- The festival is visited by Otar Iosseliani, who will begin the ‘Iosseliani and company’ film series’ introductions to the audience with My Uncle, by Jacques Tati, and Lived Once a Song-Thrush, by the Georgian director
- At 6 p.m., Spanish director Isaki Lacuesta will introduce at the Monopol’s screen 5 Artaud’s Trial (Ramiro Ledo Cordeiro, Spain, 2010, 13 min.) and Invisible (Victor Iriarte, Spain, 2012, 65 min.) titles selected by Lacuesta and included in the Panorama Spain section
The 17th Las Palmas de Gran Canaria International Film Festival welcomes filmmaker Otar Iosseliani, author of several key titles from the last fifty years and one of the greatest modern European filmmakers, on Saturday, April 1. In addition to this, the festival’s competitive sections, that is, the official section and the Canarias Cinema section, hold, respectively, American director Wayne Roberts’ introduction (Katie Says Goodbye), and the introductions and screenings of La forma del mundo and Fogueo (see the program).
The second day of the festival holds as well the presentation of the Panorama Spain section, at 4:30 p.m., at the Pérez Galdós Theater, with the presence of four Spanish directors whose work was screened ten years ago at the D-generación film series programmed by the festival: Isaki Lacuesta, Virginia García de León, Elías León Siminiani and Fernando Franco. The four of them were exploring the subterranean currents of Spanish non-fiction in 2007 and 2009. In 2017, they have received the festival’s carte blanche and are now the “programmers” of a significant part of Panorama Spain’s titles. Thus, at 6 p.m., Isaki Lacuesta (La leyenda del tiempo, Murieron por encima de sus posiblidades, La próxima piel) will introduce his selection at the Monopol’s creen 5: Artaud’s Trial (Ramiro Ledo Cordeiro, Spain, 2010, 13 min.) and Invisible (Victor Iriarte, Spain, 2012, 65 min.).
Iosseliani and company, in theaters
Otar Iosseliani (Tifflis, 1934) visits the Gran-Canarian capital to present the film series devoted to his work, Iosseliani and Company, an nine-title selection out of which five are from the director himself: Lived Once a Song-Thrush (Georgia, 1970, 82 min.); Chasing Butterflies (France, 1992, 115 min.); Brigands, Chapter VII (France, 1996, 123 min.); Farewell, Home Sweet Home (France, 1999, 117 min.); Gardens in Autumn (France, 2006, 122 min.) and Winter Song (France, 2015, 117 min.).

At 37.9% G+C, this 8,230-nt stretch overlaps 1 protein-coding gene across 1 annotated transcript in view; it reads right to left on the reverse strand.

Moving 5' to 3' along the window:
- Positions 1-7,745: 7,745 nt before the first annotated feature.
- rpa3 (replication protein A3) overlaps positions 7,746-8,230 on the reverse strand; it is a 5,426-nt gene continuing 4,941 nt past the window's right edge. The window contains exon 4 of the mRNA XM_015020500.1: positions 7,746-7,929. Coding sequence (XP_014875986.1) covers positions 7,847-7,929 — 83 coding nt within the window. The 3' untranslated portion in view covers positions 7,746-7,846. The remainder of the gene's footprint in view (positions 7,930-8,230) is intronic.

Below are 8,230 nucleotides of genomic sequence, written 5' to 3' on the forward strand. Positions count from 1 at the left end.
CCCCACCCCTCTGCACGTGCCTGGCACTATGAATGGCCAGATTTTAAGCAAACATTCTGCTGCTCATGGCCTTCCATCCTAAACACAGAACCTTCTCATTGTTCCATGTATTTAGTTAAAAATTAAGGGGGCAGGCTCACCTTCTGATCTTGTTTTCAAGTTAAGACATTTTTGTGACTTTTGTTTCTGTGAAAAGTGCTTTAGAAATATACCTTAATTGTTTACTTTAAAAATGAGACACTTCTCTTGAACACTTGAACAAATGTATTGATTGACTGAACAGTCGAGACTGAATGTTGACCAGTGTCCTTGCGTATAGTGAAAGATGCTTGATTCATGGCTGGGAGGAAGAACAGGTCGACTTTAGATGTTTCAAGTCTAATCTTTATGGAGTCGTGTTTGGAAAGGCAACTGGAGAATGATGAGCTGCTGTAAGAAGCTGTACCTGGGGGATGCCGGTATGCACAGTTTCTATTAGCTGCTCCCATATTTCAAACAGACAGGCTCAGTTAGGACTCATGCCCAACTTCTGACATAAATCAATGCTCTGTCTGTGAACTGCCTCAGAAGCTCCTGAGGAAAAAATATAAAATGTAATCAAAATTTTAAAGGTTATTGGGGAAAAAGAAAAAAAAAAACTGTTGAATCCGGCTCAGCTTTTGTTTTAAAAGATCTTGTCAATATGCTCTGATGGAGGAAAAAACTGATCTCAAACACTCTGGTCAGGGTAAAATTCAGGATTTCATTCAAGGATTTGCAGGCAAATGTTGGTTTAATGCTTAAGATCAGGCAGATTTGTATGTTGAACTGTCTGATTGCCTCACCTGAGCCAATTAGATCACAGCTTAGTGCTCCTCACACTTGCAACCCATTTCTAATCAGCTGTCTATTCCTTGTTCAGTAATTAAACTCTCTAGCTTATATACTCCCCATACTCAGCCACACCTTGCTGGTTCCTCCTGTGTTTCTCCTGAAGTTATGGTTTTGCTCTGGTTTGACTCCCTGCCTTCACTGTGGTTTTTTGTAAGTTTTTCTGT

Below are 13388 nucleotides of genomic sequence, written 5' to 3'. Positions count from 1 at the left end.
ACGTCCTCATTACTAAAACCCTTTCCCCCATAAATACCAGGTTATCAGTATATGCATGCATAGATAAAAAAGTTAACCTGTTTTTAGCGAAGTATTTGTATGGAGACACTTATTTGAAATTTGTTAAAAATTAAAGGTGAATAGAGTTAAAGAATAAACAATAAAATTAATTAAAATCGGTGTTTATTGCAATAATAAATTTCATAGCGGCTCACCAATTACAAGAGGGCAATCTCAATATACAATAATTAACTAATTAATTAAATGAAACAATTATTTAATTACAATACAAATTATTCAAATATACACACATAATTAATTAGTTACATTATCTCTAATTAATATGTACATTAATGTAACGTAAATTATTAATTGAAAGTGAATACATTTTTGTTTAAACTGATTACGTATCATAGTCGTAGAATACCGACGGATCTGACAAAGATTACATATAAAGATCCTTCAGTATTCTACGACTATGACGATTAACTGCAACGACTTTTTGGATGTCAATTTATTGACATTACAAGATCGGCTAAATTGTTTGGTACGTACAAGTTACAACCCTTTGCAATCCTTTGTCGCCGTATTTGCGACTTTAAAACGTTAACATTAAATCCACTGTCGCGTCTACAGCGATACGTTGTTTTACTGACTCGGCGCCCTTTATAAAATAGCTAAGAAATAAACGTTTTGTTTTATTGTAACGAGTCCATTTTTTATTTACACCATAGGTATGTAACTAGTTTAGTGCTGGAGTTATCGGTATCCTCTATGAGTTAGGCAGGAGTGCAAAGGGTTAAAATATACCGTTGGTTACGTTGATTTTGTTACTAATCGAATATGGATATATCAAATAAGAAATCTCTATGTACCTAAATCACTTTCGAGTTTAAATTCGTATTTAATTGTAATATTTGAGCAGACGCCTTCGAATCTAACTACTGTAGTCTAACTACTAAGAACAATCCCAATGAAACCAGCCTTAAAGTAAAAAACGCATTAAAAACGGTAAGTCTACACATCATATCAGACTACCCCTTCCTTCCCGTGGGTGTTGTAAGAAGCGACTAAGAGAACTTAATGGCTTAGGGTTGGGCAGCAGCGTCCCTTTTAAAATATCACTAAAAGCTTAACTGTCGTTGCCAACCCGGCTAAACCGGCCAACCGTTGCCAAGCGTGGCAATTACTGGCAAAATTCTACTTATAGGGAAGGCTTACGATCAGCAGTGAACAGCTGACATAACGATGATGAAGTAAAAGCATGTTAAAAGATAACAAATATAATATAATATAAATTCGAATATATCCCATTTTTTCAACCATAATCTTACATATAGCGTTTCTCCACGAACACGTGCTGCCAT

Furthermore, at the Festival’s suggestion, other films will be added to the selection of his works, in this case directed by three masters one could consider his precursors: The Last Billionaire (René Clair, France, 1934, 92 min.), suggested by Iosseliani himself; the great Jacques Tati, whose My Uncle /Mon oncle (France, 1995, 110 min.) will be screened, too; and Yoyo (France, 1965, 97 min.), by Jacques Etaix, recently deceased ―who, rather than a precursor, is an accomplice and brother in style, apart from being a close friend of the Tifflis-born filmmaker.
Most of these works will be screened on 35 mm, which represents, too, the audience’s reunion with the cinematographic format par excellence. Such is the case of Lived Once a Song-Thrush, on Saturday 1, which will be screened at the Monopol’s screen 6 at 8 p.m. Besides, Tati’s classic My Uncle can be enjoyed at the Pérez Galdós Theater at 6 p.m.
More information, here.
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